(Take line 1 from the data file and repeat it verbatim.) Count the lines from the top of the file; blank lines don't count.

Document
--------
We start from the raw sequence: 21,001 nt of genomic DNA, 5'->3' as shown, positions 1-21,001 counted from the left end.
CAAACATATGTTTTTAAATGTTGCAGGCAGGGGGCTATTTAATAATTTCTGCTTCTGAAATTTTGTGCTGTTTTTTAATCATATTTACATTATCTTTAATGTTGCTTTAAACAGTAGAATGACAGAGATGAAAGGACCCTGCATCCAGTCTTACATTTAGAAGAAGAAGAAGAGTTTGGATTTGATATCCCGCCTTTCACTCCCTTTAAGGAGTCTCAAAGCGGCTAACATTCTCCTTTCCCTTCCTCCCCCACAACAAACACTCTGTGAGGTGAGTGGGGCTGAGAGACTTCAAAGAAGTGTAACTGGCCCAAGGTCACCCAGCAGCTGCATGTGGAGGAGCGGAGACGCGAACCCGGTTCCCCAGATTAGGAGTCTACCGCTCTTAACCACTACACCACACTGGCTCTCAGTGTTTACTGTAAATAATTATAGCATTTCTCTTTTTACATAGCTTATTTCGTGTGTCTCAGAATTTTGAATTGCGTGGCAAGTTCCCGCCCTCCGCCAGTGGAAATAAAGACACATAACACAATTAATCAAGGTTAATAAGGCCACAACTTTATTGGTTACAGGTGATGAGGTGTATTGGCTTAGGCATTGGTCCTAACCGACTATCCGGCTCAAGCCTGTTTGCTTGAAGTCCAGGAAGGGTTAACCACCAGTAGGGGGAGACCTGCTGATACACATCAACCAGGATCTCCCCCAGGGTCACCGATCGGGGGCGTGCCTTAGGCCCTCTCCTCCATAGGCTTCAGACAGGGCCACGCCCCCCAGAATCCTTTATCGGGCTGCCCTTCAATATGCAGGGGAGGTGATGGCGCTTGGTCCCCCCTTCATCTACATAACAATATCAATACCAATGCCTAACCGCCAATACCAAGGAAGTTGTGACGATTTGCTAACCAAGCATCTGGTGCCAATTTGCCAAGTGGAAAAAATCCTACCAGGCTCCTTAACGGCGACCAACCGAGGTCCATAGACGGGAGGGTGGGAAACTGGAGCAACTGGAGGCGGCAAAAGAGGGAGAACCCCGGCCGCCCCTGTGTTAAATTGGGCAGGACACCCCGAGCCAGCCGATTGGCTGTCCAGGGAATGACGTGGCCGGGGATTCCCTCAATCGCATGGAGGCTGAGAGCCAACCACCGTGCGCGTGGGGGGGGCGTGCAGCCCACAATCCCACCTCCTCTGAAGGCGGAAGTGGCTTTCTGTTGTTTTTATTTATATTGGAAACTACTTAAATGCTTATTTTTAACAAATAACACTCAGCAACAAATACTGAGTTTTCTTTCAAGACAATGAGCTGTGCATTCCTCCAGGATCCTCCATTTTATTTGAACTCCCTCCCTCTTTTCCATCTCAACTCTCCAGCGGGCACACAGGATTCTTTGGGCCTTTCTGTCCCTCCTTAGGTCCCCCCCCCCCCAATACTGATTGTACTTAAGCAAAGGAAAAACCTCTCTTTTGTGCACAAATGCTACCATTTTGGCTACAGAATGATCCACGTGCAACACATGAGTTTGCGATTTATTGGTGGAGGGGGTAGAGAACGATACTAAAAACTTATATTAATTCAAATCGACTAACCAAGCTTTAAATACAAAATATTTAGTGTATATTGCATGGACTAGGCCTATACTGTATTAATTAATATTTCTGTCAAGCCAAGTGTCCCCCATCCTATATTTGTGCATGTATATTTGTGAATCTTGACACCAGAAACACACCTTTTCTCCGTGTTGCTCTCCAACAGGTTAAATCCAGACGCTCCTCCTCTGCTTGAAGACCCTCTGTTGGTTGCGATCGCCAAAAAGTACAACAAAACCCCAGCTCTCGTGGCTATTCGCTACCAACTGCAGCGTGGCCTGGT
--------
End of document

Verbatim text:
We start from the raw sequence: 21,001 nt of genomic DNA, 5'->3' as shown, positions 1-21,001 counted from the left end.